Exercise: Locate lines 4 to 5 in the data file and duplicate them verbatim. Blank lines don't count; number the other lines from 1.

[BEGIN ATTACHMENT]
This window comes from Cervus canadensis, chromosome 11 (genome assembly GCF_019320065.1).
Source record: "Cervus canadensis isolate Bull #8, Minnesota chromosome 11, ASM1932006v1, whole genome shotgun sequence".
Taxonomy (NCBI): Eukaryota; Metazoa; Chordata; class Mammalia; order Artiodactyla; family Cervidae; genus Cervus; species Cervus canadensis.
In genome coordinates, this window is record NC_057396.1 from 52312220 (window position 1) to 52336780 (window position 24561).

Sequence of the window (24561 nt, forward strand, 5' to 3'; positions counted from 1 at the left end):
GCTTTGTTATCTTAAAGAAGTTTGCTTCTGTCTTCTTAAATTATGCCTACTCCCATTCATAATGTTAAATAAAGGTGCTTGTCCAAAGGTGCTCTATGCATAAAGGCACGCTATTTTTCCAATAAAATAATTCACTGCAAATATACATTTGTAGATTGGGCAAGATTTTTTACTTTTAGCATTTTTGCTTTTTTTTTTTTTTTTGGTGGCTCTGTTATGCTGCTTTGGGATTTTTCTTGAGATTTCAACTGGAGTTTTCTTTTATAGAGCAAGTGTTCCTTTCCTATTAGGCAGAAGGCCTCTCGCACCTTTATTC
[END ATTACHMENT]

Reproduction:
In genome coordinates, this window is record NC_057396.1 from 52312220 (window position 1) to 52336780 (window position 24561).

Sequence of the window (24561 nt, forward strand, 5' to 3'; positions counted from 1 at the left end):